Indian Summer/Early Fall Hours
August 30 - November 5th
August 26th 10am- 1pm, reopen until 4pm
September 6th Holiday
September 30th Tribal Treaty day
October 22nd and 25th
* Masks Required, NO TOURS
Seniors (over 65): $3.00
Children (6-17): $3.00
Children (5 and under): Free
Tours are offered with advanced notice for groups of 5 or more.
About the Ojibwe Museum
The mission of the George W. Brown Jr. Ojibwe Museum and Cultural Center shall be to preserve, disseminate and advance the history and traditions of the Lac du Flambeau Band of Lake Superior Ojibwe, their reservation and environs.
The George W. Brown Ojibwe Museum and Cultural Center is a non-profit institution owned and operated by the Lac du Flambeau Band of the Lake Superior Chippewa. In 1995 the band chose to distinguish an elder who has been a life long proponent of cultural preservation by naming.the center in his honor. The purpose of the center is to preserve and promote the knowledge of local history and cultural through the collection of data and artifacts and through the development of exhibits and educational programs. The audiences of the center are members of the Lac du Flambeau Band ofOjibwe and other Native American people, non-Indians living on or around the Lac du Flambeau Indian Reservation, tourists and others who visit northern Wisconsin. Collections of the center find their roots in the cultural history of the Lac du Flambeau Ojibwe. Many of the objects available for exhibit at the center were made by Lac du Flambeau Ojibwe and other Ojibwe bands. Exhibits are structured around two general themes: 1) Ojibwe history and cultural, and 2) the fur trade period and the Ojibwe. The museum and cultural center was opened in June of 1989. Since than, more then 200,000 visitors have come to take classes, learn from our exhibits, participate in cultural programming and to use our collections and archives for research.
The museum and cultural center is operated in accordance with the provision of it's charter issued by the Lac du Flambeau Band of Lake Superior Chippewa Indians on August 23, 1988. The center is an Ojibwe museum, therefore, it reflects those particular cultural distinctives that serve to distinguish Ojibwe people from others. The Lac du Flambeau Band has accepted a mandate to preserve the objects of the past so that it's members might better understand the present. Collections on exhibit at the center are a part of the unique cultural history of the band. Since many of the objects in the collections have a clear link to the past of the band, the museum serves it's local audience. Because visitors to northern Wisconsin often have a marked interest in the cultural history and the contemporary way of life of Native American People, the museums collections serve to satisfy and at the same time, to further stimulate that interest.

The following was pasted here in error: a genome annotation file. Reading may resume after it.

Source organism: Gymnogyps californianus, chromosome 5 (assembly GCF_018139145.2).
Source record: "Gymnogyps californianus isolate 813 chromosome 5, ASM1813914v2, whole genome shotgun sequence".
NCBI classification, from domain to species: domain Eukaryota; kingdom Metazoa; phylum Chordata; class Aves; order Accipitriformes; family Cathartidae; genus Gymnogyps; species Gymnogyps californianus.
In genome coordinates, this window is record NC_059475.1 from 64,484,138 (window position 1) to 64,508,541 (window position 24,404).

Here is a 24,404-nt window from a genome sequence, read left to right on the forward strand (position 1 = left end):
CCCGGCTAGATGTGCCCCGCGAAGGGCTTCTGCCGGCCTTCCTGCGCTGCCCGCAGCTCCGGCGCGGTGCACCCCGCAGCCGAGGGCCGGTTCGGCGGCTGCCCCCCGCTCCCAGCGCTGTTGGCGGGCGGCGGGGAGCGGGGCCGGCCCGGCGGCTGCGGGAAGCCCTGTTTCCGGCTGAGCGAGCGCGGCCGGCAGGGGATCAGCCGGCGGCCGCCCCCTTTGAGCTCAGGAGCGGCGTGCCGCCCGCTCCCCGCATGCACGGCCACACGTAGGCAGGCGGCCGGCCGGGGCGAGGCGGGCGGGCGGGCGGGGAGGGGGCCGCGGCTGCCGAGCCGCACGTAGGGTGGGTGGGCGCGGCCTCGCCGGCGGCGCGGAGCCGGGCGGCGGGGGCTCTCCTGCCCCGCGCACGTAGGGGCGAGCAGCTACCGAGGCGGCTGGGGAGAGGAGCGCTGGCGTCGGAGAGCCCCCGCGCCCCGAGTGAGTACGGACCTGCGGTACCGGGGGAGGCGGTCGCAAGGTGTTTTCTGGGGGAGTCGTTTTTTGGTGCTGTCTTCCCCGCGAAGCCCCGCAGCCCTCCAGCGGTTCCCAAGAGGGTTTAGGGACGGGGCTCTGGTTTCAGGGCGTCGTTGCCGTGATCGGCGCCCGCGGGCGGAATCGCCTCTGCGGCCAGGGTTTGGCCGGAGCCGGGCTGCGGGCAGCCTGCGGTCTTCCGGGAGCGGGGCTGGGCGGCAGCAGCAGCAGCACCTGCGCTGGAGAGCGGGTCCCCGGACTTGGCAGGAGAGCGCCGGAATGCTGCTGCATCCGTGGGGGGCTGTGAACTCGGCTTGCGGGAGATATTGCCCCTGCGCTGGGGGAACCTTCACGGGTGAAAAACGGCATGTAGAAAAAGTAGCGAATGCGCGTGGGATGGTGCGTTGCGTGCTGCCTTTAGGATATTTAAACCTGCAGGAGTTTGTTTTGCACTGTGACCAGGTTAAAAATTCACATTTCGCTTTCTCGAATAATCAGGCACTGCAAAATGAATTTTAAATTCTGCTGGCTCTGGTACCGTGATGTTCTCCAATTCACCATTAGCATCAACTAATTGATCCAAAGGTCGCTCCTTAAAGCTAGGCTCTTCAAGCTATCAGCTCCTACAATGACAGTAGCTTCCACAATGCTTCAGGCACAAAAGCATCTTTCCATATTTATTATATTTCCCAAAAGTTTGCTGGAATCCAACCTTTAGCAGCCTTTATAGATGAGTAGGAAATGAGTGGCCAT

The center was built as a joint venture between the Lac du Flambeau Historical and Cultural Center and the Lac du Flambeau Band of Lake Superior Chippewa. The society completed a successful fund raising campaign, turning over $100.000 to the band as partial funding for the construction of the center. The society continues to be very active in the direction and development of the center.
Exhibition Facilities, Exhibits and Programs:
The museum and cultural center has a total floor space of approximately 9,000 square feet, including a small gift shop and numerous storage areas. Facilities in, the exhibit occupy an area of about 5,000 thousand square feet. The museum celebrates Ojibwe culture with a four season diorama and other exhibits including a 24-foot Ojibwe dug out canoe, smaller birch bark canoes, Ojibwe arts and crafts, traditional clothing, a French fur trading post, and a world record speared sturgeon taken from one of Lac du Flambeau's many beautiful lakes. Year-round programs and classes are available to the public as well as special events.